Pond lilies and water lilies are different aquatic plants of the Nymphaeaceae family.
It’s easiest to tell the difference between the two by their flowers. Both plants provide shade for creatures and regulate subsurface temperature on hot summer days.
The 4-6 sepals of a pond lily flower form a golden yellow cup. Pond lilies don’t have the splash or colour of water lilies, but that doesn’t mean they’re not impressive.
Pond lilies are indigenous to Vancouver Island and have been in regional lakes for thousands of years.
Water lilies vary from white, pink, red, blue, to pale yellow, but are never the same golden yellow as pond lilies. Water lily blossoms open during the day and close in the evening. They are not indigenous to Vancouver Island, and have usually been introduced for their aesthetic value.
Under the leaves of both pond lilies and water lilies are long underwater leaf stalks called petioles, which send nutrients down to tough underground structures in the lake bottom called rhizomes.
In the winter, the rhizomes lie dormant, waiting to send up new shoots in the spring.
Learn much more in the full Lakes of Victoria, BC guidebook!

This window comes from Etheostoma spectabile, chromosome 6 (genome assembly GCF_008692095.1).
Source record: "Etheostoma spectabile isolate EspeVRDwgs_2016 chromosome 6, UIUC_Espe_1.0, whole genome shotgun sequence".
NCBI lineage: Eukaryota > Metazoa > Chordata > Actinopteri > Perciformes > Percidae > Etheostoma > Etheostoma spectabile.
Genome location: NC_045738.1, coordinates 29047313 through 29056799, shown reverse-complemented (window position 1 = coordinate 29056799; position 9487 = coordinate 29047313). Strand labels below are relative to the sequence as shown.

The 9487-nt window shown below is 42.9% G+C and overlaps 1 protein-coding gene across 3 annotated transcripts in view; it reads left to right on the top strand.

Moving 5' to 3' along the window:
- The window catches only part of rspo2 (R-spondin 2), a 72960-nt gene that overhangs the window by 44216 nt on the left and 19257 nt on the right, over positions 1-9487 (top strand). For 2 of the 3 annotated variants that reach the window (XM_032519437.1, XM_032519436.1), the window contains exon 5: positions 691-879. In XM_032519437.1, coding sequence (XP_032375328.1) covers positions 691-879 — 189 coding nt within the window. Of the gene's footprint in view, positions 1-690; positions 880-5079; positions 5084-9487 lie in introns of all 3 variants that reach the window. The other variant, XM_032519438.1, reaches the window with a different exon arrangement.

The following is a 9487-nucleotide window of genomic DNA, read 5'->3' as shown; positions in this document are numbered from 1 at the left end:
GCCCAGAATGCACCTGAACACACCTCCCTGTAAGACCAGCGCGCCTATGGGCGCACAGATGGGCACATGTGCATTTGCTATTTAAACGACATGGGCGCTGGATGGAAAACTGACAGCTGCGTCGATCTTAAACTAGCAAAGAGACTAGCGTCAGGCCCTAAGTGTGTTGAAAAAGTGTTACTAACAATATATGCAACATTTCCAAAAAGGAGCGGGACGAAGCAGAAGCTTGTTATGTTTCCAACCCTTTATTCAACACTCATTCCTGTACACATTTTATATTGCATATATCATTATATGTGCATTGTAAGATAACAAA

In the full guidebook, discover where to:
- Walk: enjoy lakeside strolls & boardwalks.
- Hike: discover single-track trails & scenic views.
- Swim: find the best beaches to soak up the sun.
- Fish: learn about stocking trends and piers.
- Paddle: explore shorelines, and hidden bays.
- Bike: plan your next route and hit the trails.
Along the way you will meet the animals and plants that call these lakes and watersheds home, unearth forgotten place names, and learn stories of days past.
The book is full of useful maps, access information, and local trivia to get you started on your next family day or great adventure.
From locals to visitors, everyone will learn something new about the freshwater lakes that bring Victoria to life.